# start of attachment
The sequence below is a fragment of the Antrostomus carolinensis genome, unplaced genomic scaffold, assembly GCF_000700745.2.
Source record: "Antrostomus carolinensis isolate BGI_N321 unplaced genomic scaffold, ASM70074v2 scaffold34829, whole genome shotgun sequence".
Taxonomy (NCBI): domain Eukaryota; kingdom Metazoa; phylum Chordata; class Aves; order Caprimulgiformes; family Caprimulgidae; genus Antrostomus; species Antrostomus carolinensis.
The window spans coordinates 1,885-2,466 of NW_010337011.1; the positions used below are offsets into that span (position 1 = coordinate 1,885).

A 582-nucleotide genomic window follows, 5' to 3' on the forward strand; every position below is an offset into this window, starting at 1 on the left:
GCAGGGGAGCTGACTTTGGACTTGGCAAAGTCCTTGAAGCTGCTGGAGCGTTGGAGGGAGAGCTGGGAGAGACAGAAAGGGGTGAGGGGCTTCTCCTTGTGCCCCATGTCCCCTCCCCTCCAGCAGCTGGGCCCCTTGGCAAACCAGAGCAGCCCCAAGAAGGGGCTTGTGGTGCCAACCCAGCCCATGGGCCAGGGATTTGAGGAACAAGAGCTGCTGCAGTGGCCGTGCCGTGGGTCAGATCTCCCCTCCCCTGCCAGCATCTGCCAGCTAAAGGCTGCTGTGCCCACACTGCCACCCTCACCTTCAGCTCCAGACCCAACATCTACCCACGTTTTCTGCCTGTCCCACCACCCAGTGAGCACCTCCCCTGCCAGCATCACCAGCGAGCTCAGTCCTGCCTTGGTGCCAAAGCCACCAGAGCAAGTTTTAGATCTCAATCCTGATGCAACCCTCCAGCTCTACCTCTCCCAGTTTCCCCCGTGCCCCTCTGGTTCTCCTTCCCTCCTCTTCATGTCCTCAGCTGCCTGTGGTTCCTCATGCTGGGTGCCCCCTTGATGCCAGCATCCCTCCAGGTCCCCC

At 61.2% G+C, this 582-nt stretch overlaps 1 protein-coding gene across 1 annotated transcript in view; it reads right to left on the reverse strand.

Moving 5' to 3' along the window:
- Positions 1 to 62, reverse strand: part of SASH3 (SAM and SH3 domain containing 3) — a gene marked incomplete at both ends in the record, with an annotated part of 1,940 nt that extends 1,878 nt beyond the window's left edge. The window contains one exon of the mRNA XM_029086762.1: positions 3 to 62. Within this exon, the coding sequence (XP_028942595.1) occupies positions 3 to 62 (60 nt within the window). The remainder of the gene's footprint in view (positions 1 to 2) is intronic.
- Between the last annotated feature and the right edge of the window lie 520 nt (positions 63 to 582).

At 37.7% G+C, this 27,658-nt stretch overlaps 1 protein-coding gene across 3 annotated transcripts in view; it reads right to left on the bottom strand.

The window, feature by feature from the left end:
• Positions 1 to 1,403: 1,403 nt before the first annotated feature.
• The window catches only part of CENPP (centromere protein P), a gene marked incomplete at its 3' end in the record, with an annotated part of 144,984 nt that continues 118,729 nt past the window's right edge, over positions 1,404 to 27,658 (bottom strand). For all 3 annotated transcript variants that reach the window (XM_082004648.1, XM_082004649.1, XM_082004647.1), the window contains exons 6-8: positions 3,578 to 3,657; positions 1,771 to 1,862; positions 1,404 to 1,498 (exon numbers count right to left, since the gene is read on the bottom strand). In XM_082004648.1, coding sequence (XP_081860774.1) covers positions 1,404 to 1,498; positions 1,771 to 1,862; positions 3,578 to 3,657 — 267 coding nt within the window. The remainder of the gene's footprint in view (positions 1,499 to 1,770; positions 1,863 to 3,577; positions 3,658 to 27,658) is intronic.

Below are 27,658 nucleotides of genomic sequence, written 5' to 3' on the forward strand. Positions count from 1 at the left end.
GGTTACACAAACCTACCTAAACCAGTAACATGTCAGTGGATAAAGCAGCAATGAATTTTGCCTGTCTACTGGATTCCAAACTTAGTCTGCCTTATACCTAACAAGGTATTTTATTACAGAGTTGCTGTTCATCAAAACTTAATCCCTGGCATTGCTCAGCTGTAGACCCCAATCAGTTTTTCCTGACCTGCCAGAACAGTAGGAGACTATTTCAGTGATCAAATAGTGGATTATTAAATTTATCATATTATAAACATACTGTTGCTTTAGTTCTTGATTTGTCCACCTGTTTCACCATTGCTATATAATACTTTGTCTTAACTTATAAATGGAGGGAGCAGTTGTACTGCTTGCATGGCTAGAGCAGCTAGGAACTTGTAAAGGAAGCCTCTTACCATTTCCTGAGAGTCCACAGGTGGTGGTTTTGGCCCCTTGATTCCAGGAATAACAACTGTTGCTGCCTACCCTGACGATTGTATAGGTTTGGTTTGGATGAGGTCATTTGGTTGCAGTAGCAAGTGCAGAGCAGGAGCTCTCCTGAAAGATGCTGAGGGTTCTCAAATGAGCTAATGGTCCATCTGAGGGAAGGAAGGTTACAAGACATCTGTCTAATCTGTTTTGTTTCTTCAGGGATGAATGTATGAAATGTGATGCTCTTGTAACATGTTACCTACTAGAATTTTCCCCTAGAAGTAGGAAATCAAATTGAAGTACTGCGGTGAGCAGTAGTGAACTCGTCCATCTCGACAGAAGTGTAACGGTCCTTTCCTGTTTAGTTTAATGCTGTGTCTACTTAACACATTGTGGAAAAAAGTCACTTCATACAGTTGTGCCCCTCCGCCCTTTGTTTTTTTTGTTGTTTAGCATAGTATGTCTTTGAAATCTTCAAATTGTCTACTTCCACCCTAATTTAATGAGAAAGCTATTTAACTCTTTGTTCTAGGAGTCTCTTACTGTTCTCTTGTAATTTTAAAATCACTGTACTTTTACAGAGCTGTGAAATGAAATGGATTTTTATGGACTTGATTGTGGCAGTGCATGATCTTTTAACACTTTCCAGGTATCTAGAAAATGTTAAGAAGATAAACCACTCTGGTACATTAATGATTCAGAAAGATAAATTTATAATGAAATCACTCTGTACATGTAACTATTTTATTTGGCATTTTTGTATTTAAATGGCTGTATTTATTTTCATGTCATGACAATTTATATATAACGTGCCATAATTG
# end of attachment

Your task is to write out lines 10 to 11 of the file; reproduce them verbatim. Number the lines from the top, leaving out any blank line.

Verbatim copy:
- Between the last annotated feature and the right edge of the window lie 520 nt (positions 63 to 582).

At 37.7% G+C, this 27,658-nt stretch overlaps 1 protein-coding gene across 3 annotated transcripts in view; it reads right to left on the bottom strand.